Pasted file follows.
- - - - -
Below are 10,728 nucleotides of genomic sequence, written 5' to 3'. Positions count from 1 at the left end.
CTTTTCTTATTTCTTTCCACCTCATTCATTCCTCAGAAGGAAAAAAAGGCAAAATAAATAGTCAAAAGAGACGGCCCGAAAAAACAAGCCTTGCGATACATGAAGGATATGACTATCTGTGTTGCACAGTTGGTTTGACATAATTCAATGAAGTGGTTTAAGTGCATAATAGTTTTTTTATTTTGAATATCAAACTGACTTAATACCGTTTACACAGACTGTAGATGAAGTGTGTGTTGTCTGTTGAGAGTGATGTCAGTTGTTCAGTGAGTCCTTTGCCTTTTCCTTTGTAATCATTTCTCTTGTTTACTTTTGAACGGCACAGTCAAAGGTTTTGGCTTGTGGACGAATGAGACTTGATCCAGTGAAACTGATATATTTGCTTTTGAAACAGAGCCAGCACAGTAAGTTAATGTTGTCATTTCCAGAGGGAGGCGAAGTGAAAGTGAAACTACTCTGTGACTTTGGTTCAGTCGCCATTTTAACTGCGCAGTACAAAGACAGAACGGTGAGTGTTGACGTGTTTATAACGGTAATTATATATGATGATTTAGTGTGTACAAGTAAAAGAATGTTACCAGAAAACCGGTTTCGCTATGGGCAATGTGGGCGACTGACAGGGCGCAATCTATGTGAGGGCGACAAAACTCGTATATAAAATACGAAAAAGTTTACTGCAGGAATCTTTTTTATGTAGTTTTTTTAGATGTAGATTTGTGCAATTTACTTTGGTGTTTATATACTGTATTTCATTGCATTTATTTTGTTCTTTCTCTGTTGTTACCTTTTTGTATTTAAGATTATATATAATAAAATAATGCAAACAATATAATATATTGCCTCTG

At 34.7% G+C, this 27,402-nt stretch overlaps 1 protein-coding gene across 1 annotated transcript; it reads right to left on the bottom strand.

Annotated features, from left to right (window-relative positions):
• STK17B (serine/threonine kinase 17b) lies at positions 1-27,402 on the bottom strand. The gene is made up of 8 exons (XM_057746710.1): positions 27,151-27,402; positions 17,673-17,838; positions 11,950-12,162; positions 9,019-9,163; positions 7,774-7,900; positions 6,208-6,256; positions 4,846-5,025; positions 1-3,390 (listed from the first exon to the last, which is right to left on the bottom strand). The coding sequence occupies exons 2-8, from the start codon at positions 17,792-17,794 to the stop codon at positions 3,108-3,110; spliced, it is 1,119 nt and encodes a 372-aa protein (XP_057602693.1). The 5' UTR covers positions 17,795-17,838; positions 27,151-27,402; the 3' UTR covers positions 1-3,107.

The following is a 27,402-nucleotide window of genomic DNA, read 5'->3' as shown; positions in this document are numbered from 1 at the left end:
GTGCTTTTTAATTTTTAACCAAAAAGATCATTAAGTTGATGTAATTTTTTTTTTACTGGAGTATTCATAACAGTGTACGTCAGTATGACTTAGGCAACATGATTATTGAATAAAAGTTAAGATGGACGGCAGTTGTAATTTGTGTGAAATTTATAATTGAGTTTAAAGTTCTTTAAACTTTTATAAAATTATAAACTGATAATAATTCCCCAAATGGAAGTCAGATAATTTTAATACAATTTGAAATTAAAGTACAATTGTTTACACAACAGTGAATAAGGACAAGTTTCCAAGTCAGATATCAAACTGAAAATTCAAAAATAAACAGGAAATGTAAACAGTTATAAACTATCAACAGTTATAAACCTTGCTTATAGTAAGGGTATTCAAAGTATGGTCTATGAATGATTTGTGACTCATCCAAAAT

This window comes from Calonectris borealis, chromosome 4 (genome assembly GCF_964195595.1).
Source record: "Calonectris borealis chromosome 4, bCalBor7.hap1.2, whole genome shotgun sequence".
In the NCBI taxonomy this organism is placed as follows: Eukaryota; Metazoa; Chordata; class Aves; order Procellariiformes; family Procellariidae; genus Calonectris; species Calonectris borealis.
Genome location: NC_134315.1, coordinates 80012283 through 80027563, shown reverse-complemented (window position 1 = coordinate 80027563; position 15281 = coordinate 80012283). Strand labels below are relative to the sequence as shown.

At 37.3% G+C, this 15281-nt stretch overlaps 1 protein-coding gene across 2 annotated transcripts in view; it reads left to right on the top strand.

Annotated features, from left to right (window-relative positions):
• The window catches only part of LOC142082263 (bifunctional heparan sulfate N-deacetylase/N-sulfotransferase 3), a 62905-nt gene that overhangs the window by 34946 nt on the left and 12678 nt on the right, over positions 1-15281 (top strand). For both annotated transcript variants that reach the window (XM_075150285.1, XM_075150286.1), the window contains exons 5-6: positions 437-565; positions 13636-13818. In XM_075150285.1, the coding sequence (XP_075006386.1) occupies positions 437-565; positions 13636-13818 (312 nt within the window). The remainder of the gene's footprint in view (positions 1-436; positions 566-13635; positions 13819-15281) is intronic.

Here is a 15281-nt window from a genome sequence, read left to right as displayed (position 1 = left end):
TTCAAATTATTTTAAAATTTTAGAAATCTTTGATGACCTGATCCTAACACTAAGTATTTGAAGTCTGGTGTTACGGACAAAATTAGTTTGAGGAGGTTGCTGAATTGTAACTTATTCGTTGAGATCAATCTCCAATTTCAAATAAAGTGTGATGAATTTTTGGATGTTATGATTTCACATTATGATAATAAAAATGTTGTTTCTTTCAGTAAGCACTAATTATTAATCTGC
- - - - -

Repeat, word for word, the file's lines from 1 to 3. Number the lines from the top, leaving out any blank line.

Below are 10,728 nucleotides of genomic sequence, written 5' to 3'. Positions count from 1 at the left end.
CTTTTCTTATTTCTTTCCACCTCATTCATTCCTCAGAAGGAAAAAAAGGCAAAATAAATAGTCAAAAGAGACGGCCCGAAAAAACAAGCCTTGCGATACATGAAGGATATGACTATCTGTGTTGCACAGTTGGTTTGACATAATTCAATGAAGTGGTTTAAGTGCATAATAGTTTTTTTATTTTGAATATCAAACTGACTTAATACCGTTTACACAGACTGTAGATGAAGTGTGTGTTGTCTGTTGAGAGTGATGTCAGTTGTTCAGTGAGTCCTTTGCCTTTTCCTTTGTAATCATTTCTCTTGTTTACTTTTGAACGGCACAGTCAAAGGTTTTGGCTTGTGGACGAATGAGACTTGATCCAGTGAAACTGATATATTTGCTTTTGAAACAGAGCCAGCACAGTAAGTTAATGTTGTCATTTCCAGAGGGAGGCGAAGTGAAAGTGAAACTACTCTGTGACTTTGGTTCAGTCGCCATTTTAACTGCGCAGTACAAAGACAGAACGGTGAGTGTTGACGTGTTTATAACGGTAATTATATATGATGATTTAGTGTGTACAAGTAAAAGAATGTTACCAGAAAACCGGTTTCGCTATGGGCAATGTGGGCGACTGACAGGGCGCAATCTATGTGAGGGCGACAAAACTCGTATATAAAATACGAAAAAGTTTACTGCAGGAATCTTTTTTATGTAGTTTTTTTAGATGTAGATTTGTGCAATTTACTTTGGTGTTTATATACTGTATTTCATTGCATTTATTTTGTTCTTTCTCTGTTGTTACCTTTTTGTATTTAAGATTATATATAATAAAATAATGCAAACAATATAATATATTGCCTCTG

At 34.7% G+C, this 27,402-nt stretch overlaps 1 protein-coding gene across 1 annotated transcript; it reads right to left on the bottom strand.